The township of Whiteland was organized about the year 1704, and is therefore among the oldest townships in the county. Its first constable was David Jones, who is mentioned on the court records 12th mo, 1704-5.

Whiteland is the northwestern part of the original Welsh tract of 40,000 acres, which was laid out to that people in 1684, with the expectation that they should be a separate barony, with liberty to manage their municipal affairs in their own way. It appears they also desired to retain their own language; but the tide of subsequent events rendered the whole scheme impracticable. The north and west lines of this survey are still chiefly retained as lines of townships, some slight alterations having been made in the northern line; but other surveys encroached on the south, so that the other lines are obliterated. If the reader will examine the map of Chester County*(1881), he will find the northern line of this Welsh survey to be that which separates Tredyffrin and the Whitelands from Schuylkill, Charlestown, and Uwchlan and the western line that which separates West Whiteland, West Goshen and West Chester from East Caln and East Bradford, its northwest Corner being the NW corner of West Whiteland Township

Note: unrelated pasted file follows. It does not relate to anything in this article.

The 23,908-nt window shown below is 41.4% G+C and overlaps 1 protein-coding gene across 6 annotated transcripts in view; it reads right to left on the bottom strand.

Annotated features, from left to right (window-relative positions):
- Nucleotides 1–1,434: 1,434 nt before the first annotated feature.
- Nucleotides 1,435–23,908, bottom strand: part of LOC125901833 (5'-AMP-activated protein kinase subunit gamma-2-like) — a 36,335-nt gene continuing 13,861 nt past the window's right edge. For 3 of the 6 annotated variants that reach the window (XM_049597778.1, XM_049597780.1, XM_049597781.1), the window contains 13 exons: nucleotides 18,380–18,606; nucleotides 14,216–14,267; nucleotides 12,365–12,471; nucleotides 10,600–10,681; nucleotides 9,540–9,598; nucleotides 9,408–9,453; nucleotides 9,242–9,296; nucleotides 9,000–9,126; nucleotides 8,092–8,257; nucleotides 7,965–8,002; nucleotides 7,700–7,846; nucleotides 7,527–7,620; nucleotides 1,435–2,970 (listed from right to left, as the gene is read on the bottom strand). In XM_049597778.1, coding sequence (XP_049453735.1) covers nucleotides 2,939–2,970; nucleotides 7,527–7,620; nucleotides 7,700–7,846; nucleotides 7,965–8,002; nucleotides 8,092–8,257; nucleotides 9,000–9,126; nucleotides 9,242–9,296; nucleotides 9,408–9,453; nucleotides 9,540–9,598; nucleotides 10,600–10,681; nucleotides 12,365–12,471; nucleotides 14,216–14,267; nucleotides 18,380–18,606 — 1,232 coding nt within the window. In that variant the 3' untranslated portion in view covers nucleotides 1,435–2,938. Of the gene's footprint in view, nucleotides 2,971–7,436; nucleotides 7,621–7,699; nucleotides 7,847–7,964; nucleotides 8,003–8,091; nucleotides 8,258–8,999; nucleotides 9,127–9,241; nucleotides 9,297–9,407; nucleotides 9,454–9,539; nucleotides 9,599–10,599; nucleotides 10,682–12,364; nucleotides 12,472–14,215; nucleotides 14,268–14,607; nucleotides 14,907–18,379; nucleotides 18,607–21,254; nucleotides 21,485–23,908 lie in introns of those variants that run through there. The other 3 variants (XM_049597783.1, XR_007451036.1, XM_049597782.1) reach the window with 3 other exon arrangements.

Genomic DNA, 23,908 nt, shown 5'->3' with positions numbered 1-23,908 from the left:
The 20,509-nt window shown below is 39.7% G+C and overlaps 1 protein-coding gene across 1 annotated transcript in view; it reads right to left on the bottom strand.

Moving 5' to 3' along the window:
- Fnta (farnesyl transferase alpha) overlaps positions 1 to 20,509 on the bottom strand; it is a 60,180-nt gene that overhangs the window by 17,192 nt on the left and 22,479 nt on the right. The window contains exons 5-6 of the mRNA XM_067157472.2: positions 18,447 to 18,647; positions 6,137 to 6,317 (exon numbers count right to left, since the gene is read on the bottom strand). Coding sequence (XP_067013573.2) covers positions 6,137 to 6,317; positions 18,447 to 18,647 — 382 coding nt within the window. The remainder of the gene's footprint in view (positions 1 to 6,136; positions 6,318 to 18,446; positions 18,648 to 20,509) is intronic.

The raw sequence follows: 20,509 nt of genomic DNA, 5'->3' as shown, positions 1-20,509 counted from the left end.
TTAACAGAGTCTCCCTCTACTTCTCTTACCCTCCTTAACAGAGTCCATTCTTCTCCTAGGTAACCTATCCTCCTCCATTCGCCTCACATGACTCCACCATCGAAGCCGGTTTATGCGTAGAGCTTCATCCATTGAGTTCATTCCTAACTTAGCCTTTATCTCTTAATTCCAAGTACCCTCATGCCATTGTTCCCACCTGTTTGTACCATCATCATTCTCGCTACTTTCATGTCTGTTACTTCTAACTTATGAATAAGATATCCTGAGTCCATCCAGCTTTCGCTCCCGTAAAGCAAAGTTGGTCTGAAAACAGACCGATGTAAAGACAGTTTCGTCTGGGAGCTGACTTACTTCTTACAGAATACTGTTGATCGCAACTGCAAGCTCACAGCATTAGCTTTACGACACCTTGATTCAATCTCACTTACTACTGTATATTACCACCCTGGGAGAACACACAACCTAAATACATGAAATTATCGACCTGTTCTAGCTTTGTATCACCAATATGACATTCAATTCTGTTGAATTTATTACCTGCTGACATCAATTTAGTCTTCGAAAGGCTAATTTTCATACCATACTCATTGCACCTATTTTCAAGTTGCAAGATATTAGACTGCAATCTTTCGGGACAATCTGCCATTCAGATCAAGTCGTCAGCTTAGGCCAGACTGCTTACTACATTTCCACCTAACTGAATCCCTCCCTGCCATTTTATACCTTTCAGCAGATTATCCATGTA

In what is now West Whiteland a series of surveys appear to have crossed the valley, beginning with Morgan David, Thomas Evan, and Richard Anderson on the east then, in succession, David Meredith, Evan Lewis, Griffith Howell, David Howell, John Morgan, Adam Baker, Richard Thomas, Thomas James, Thomas Morris and John Spruce.

In 1743 the citizens petitioned for the appointment of 2 sets of supervisors, one for the east and the other for the west end, stating that for several years they had agreed upon a division of the roads at the east line f the land late of Thomas Evans. The township was divided, finally, by court decree, Feb. 26, 1756.

This page updated on March 1, 2009